SGMII and 1000BASE-X are almost identical. The only real difference is autonegotiation. Outside of that, the wire format is identical. In this case, it might be better to consider that the MAC has a built-in PHY that provides the SGMII interface, then another PHY converts SGMII to some other format. If you need 1000BASE-X, then you can configure the PHY in the MAC to speak 1000BASE-X instead of SGMII, and you're good to go.

I will note that there is some blurring of the lines here. It is very common for the MAC and PHY to be integrated on the same chip, and it is also becoming more common to use PHY attach connections that are similar to the wire protocol (SGMII, XFI). This is especially true for higher line rates such as 100G Ethernet. In this case, the PHY chip mainly serves to regenerate the signal for signal integrity purposes as well as possibly providing autonegotiation functionality.

The second question is, what's the difference between SGMII/XAUI and SERDES? It seems that the MAC chip can support both function on the same high-speed lanes. The SGMII/XAUI are usually used for the connection between MAC and PHY chip, where the “SERDES” is used for MAC direct connection. I used to believe that interface like SGMII or XAUI are all SERDES, but it confuses me now.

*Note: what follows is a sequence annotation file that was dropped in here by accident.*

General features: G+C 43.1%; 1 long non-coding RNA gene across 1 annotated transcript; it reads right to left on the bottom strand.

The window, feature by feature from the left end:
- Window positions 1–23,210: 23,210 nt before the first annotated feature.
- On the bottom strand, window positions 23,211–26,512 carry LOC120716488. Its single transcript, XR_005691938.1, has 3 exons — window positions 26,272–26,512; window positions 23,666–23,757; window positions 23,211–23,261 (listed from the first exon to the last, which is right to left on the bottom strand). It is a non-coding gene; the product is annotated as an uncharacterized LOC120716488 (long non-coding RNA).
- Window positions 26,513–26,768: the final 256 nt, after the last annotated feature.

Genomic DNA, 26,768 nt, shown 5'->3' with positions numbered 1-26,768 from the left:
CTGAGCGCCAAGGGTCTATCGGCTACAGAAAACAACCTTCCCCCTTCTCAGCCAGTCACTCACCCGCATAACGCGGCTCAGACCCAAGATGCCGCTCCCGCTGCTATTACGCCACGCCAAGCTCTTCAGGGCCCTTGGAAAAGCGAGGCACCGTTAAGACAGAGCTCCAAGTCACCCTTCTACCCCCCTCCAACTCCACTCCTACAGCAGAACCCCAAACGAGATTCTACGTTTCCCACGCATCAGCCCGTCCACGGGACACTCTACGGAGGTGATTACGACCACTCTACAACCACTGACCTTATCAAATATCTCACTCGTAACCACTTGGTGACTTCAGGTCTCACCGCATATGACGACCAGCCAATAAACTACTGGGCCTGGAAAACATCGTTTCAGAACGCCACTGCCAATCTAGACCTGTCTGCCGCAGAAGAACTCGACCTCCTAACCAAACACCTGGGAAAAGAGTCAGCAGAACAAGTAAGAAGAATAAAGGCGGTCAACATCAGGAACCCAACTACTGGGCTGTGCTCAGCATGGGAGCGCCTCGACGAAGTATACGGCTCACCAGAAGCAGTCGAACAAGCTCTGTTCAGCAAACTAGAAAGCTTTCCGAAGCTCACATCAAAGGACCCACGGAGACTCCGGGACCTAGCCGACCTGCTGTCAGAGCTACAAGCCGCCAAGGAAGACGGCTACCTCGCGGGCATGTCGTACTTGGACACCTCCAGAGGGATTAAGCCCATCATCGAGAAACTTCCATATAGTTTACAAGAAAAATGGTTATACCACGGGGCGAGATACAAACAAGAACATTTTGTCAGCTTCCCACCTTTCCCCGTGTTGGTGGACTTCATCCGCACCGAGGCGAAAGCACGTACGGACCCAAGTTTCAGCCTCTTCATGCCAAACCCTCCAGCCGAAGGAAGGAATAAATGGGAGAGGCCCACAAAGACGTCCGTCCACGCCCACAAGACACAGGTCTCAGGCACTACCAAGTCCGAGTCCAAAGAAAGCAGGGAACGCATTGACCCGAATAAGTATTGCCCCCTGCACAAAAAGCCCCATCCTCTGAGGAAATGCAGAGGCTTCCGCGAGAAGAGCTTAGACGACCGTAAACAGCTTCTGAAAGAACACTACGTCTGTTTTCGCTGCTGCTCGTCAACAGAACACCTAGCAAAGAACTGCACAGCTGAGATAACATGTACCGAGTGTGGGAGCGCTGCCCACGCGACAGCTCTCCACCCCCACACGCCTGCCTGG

SGMII is a single SERDES lane of 8b/10b encoded data at 1.25 Gbps. XAUI is four parallel SERDES lanes of 8b/10b encoded data at 3.125 Gbps. SGMII is for gigabit, XAUI is for 10G. SERDES is just a generic term for serializer/deserializer. Again, consider the direct connection case as the MAC having a built-in PHY.

The other question is, there's another connection called DAC (Direct Attached Copper), does it have anything to do with MAC to MAC connection? The signals now connect the MAC without PHY, why can we do that? If we can do so, why bother to add external PHY on the RJ45 scenario? Is is about the transmitting distance?

A DAC cable is a replacement for a fiber optic cable and transceivers. This connects things exactly like inserting a pair of optical modules connected by a fiber. This is considered to be a PHY to PHY connection. The external PHY is used when you need to use an RJ 45 cable for whatever reason. For distance, you would use optical fiber.

Do we still need DC balance in fiber signaling? If not, why bother to encode the data to 8b/10b or 66b/64b?